Great Ancoats 1 Manchester C.JoeGardner
Manchester City Council is set to create its own housing delivery vehicle, known as This City. Credit: Joe Gardner for Place North West

First projects revealed for Manchester Council’s housing company

Julia Hatmaker

With goals to deliver 500 new homes a year, This City will focus on creating both market and affordable housing.

This City would not only increase the availability of sustainable housing in Manchester but allow the council to reinvest any profit back into future developments.

Plans for the creation of This City were approved by the council’s executive on 3 June 2020. During the upcoming executive’s meeting on 15 September, an update will be given on This City’s progress, with the council also being asked to increase the budget by £347,000 to cover design team fees. A business case for This City is still being finalised.

Already two schemes are in the works from This City, both in the very early phases of development.

The first project would create 122 new homes on a site in Ancoats & Beswick Ward. Mace is leading the design team, which has reached RIBA Stage 1 with its proposals. The new homes in question would be a mix of apartments and townhouses. At least 37 of them would be let at an accessible rent. Accessible rent is a sub-market rental tenure where homes are rented at or below local housing allowance levels. This is to make homes affordable to households who earn £27,500 a year, the average Manchester wage. A planning application for the project is expected to be submitted in June 2022.

The second scheme is being led by Faithful + Gould and is centred on a site in the Piccadilly Ward. A mini-competition to find an architect to develop plans is underway, but the council said it anticipated that the development would consist of 82 apartments. Of those 82 apartments, 17 would be accessible rent.

This City is using the council’s procurement frameworks for the two projects while it develops its own procurement strategy.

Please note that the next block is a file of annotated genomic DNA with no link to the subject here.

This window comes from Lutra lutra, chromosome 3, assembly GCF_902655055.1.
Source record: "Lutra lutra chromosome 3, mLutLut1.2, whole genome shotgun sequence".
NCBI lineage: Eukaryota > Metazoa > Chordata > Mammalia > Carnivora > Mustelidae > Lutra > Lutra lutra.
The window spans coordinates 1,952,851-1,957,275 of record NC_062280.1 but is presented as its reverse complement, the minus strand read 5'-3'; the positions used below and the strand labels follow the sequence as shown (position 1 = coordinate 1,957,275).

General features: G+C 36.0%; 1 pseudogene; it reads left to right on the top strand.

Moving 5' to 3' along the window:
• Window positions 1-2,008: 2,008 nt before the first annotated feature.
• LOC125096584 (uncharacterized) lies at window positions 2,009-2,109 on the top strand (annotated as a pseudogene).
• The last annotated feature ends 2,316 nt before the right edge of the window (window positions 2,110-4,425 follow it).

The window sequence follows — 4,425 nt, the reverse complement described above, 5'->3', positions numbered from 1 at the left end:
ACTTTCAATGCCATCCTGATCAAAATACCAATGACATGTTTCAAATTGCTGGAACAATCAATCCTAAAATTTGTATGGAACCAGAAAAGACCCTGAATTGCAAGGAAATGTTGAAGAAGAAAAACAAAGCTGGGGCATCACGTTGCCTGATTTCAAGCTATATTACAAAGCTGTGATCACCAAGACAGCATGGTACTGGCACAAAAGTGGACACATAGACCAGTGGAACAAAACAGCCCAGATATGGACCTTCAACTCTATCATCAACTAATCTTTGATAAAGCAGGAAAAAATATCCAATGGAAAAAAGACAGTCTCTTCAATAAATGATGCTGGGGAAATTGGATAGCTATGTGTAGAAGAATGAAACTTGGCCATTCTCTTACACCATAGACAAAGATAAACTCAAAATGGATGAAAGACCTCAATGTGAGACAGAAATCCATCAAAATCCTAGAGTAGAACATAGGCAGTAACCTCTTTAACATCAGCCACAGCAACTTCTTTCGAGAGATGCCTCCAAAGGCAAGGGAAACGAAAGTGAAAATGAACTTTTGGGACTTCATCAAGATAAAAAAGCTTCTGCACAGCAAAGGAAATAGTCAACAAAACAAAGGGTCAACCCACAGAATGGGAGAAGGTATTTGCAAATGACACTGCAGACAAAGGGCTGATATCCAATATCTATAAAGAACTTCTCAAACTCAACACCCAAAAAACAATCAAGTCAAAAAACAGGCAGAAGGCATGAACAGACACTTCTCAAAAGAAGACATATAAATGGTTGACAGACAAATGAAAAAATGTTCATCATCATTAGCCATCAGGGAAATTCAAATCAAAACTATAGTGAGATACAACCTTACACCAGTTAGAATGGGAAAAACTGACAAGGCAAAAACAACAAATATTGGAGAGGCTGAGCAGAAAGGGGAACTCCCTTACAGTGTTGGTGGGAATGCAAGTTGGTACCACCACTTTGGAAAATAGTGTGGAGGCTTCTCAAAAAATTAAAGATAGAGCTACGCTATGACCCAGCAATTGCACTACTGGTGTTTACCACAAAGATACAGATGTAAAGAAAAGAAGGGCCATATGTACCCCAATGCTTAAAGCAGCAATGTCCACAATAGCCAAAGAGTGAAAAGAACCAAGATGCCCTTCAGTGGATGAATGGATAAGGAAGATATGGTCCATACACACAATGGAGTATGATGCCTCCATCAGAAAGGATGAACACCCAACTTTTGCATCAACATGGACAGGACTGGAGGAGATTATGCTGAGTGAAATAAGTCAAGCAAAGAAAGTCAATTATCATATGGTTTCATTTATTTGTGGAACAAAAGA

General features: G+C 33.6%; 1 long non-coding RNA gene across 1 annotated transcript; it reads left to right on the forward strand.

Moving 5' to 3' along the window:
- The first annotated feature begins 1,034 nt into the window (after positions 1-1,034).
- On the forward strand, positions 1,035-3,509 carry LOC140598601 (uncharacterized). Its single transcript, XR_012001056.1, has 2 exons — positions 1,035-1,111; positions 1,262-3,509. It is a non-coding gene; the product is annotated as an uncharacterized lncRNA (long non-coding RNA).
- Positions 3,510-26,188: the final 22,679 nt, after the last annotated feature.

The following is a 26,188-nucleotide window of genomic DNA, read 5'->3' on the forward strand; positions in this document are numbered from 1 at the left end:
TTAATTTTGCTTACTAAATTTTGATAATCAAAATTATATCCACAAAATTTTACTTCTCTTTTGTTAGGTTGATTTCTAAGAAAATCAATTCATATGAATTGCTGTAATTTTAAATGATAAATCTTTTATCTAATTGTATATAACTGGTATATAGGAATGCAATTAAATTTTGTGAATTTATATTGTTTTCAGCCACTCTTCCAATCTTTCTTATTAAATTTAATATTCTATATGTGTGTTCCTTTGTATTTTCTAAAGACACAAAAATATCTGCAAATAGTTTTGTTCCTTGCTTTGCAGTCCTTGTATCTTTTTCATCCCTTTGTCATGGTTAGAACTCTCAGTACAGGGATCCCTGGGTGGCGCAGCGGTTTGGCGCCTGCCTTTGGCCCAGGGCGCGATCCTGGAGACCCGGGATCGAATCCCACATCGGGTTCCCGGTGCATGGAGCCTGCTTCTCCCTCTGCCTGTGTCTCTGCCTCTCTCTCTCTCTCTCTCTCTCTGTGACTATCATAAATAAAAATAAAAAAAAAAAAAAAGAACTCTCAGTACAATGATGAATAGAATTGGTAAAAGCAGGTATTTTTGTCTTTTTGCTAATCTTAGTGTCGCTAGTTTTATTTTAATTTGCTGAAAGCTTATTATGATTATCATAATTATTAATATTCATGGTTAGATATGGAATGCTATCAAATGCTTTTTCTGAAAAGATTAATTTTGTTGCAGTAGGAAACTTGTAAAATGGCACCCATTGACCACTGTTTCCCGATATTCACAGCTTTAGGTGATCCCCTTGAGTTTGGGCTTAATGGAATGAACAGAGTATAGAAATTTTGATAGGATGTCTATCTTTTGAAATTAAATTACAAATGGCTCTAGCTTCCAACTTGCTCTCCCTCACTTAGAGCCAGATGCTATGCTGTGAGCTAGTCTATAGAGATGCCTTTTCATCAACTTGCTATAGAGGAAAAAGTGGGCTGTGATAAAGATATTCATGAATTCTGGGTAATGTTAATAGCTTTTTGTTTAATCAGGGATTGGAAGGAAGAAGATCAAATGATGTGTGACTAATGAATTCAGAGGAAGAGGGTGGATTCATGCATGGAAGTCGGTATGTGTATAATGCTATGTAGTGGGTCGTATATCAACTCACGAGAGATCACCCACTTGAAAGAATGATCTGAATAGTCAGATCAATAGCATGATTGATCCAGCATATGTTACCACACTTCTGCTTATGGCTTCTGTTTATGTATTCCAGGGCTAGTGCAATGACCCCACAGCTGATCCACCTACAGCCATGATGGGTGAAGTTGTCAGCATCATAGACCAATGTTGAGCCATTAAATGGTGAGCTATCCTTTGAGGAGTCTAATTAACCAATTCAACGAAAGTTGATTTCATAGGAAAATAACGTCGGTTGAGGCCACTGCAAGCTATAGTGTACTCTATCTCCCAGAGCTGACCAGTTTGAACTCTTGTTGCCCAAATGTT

All homes created by This City would also be part of the council’s net zero ambitions, meaning that sustainability measures would have to be included within their design specifications.

According to a council report, This City’s objectives are:

  • Viable proposition – to ensure that as a minimum the company can repay principal and interest finance costs back to the Council
  • Provision of an accessible tenure – that a proportion of each scheme, a minimum of 20%, is let at an accessible rent
  • Sustainability – demonstrate that a high-quality housing product, meeting zero carbon aspirations and providing accessible homes is achievable
  • Retention of control – that the company will retain control of rent setting, management and lettings functions
  • Commercial with a conscience – the company is a trading entity with a key focus on maximising the number of accessible homes that can be delivered through cross-subsidisation from the market rented units and ensuring that the delivery of Social Value is embedded through the companies policies and practices
  • Scalable and adaptable – flexibility in the structure and model of the company in order for delivery to be scaled up and provide a route in for investors, with the ability to deliver up to 500 new homes per year

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It will be interesting to see how the appointed mechanical and electrical design engineers provide sustainable green energy supply to these developments if natural gas is going to be phased out in the next few years ?
Given the fact that Manchester City Council charge unacceptably high Council tax the developments should bring in a lot of money for the Council and that is of course from the day that the developments are ready to be occupied although they might still be empty the developers will have to pay for this out of their profits.

By Paul griffiths

If the swathe of social housing providers were doing their jobs properly then Councils wouldn’t have to come back into direct delivery of housing. Too many have become pseudo property speculators.

By Mark Gilbertson